Sony’s PlayStation Classic was unveiled earlier this fall, but one essential component of the miniature console was missing — the list of games available. While Sony promised 20 games for launch, they only initially announced a handful: Final Fantasy VII, Jumping Flash, Ridge Racer Type 4, Tekken 3, and Wild Arms. Final Fantasy VII was the standout lead title, but Tekken 3 is a strong inclusion as well, and fans went nuts with their own starry-eyed predictions for the platform. We ourselves predicted what we felt was a “safe” range of likely inclusions. Now the actual list of games has dropped, and it’s distinctly underwhelming.
Despite our predictions to the contrary, there’s no Tomb Raider, Tony Hawk, Silent Hill, Castlevania, or MediEvil on the list. The full list of titles is:
Battle Arena Toshinden
Cool Boarders 2
Final Fantasy VII
Grand Theft Auto
Metal Gear Solid
Oddworld: Abe’s Oddysee
Resident Evil Director’s Cut
Ridge Racer Type 4
Super Puzzle Fighter II Turbo
Tom Clancy’s Rainbow Six
I’m thrilled by the inclusion of Super Puzzle Fighter II Turbo, but baffled at the exclusion of… well, an awful lot of everything else. No Suikoden, Silent Hill, or PaRappa the Rapper, no Castlevania: Symphony of the Night. It’s nice to see series like Twisted Metal and Resident Evil represented, but Twisted Metal 2 and Resident Evil 2 were both considered marked improvements over their initial installments. I can’t help thinking “Cool Boarders 2” was covered already by Final Fantasy VII’s snowboarding game in the Gold Saucer, and the PlayStation version of Rainbow Six received downright lousy reviews.
I know the PlayStation has a fan base as rabid as anything Nintendo can summon, but this feels like the first whiff of the first-party console relaunches to me. We’ve seen a number of subpar platforms launched to date, with mediocre efforts from AtGames for Sega and a Commodore 64 no one should actually purchase, but Sony is the first of the major console vendors besides Nintendo to take its own crack at this type of product.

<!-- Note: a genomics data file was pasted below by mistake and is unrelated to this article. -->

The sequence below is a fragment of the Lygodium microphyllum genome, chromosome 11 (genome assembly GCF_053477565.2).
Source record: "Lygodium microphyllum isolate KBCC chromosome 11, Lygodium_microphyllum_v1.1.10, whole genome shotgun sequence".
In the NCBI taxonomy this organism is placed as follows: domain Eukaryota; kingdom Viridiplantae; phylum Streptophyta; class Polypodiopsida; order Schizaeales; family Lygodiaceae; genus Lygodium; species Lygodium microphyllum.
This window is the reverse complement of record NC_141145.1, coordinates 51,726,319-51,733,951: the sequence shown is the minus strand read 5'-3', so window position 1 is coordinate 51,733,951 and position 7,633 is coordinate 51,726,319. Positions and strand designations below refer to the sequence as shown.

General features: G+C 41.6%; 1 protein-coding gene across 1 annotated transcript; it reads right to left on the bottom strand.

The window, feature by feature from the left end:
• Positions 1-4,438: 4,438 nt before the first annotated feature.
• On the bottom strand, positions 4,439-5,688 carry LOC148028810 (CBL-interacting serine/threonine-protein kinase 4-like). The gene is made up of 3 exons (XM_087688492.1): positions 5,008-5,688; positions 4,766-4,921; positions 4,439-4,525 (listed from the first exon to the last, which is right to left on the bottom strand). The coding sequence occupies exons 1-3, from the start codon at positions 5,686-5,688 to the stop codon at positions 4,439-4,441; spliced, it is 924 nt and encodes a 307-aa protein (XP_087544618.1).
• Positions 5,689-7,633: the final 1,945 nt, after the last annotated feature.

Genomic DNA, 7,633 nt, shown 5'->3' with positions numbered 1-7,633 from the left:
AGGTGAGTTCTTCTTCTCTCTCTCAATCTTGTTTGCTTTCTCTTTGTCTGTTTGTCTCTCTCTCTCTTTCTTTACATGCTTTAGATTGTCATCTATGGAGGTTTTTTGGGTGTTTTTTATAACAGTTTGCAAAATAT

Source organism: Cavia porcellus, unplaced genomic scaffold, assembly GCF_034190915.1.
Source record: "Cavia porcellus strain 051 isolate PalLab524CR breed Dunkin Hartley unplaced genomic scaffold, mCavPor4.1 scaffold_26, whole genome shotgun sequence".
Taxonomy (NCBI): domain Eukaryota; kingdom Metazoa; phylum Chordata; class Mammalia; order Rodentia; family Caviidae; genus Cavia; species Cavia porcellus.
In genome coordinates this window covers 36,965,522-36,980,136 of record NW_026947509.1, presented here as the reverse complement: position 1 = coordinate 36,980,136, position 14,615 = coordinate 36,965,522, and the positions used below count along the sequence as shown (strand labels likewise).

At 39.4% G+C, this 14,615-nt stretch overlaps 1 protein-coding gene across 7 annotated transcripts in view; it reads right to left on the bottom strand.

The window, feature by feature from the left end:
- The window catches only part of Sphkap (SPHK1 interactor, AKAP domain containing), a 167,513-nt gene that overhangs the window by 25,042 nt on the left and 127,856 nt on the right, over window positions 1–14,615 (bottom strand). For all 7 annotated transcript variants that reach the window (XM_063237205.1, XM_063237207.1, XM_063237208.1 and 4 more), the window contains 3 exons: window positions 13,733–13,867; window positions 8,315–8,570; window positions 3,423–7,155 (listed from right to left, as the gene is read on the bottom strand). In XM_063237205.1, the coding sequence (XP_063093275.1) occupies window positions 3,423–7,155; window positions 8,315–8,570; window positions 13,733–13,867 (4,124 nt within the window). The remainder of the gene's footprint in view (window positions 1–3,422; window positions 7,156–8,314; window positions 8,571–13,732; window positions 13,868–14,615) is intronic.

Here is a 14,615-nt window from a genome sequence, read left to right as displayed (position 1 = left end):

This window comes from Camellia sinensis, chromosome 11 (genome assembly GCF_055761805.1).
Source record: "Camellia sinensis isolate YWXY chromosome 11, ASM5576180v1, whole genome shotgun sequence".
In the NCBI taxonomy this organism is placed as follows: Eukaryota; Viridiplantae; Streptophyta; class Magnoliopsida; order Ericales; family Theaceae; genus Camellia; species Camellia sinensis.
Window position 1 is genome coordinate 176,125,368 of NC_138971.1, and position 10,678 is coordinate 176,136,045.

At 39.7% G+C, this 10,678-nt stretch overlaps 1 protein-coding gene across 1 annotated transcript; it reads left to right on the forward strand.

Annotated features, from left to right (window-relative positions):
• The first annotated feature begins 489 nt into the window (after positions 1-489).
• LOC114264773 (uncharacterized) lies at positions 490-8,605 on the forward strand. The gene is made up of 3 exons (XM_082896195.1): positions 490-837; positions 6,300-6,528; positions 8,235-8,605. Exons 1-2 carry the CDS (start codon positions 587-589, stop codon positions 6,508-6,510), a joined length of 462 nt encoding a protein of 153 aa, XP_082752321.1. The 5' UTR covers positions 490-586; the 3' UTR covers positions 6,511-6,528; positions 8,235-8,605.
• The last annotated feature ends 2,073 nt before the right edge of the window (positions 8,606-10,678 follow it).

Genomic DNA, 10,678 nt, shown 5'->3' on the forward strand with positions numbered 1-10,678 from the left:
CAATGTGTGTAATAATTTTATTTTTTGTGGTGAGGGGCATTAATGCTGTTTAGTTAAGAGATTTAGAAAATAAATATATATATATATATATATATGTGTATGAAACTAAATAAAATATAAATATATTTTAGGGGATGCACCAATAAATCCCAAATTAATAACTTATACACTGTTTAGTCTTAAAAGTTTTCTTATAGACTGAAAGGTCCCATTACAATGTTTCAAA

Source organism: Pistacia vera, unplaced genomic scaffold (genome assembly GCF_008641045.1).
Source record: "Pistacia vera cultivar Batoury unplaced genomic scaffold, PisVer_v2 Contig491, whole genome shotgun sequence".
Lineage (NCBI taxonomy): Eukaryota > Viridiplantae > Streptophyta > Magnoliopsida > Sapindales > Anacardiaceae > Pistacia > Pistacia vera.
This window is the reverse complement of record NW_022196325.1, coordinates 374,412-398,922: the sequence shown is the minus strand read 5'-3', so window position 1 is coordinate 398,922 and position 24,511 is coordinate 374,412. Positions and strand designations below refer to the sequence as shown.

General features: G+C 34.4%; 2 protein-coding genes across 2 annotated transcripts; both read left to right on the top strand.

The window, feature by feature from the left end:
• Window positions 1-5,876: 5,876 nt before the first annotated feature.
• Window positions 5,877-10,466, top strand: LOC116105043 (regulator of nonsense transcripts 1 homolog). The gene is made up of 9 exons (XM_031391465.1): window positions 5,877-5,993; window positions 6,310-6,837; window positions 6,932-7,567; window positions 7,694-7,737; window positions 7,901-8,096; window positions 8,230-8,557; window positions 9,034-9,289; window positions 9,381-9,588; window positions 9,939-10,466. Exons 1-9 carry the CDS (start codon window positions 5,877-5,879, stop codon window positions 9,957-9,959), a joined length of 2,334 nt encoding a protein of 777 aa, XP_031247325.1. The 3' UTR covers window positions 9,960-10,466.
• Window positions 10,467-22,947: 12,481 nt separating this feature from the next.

There are still great games on this console — Tekken 3 is good, the first Persona is interesting to see, Final Fantasy VII is a classic, and games like Abe’s Odyssey were extremely well regarded in their day — but after seeing the final list of titles, this is a pass for me, personally. There’s not enough of the games I’d be interested in potentially picking up (I never owned a PS1, but my best friend and college roommate did), and too many titles that, while solid entries in their own series, don’t capture the PS1 at its very best. And as PCMag points out, this kit doesn’t even ship with a power adapter — you’ll need to buy one separately to play on it.
We’re still curious to see just how much gas is in the tank for these kinds of retro consoles. In theory, Sony and Nintendo could launch at least one more generation (two more for Nintendo, if it split the GameCube and N64), but past that, we’d be stepping into the PS3’s territory. Still, if the PlayStation Classic sells well this year, we wouldn’t be surprised to see a PlayStation 2 Classic for holidays, 2020 — corresponding to that console’s 20th anniversary.
If you’ll excuse me, I’m going to take my Geritol and Metamucil.
Now Read: Sony Announces the PlayStation Classic, Packs in 20 Games, Sony Bows to the Inevitable, Allows Fortnite Cross-Play on PS4, and AMD Working With Both Sony and Microsoft on Next-Generation Consoles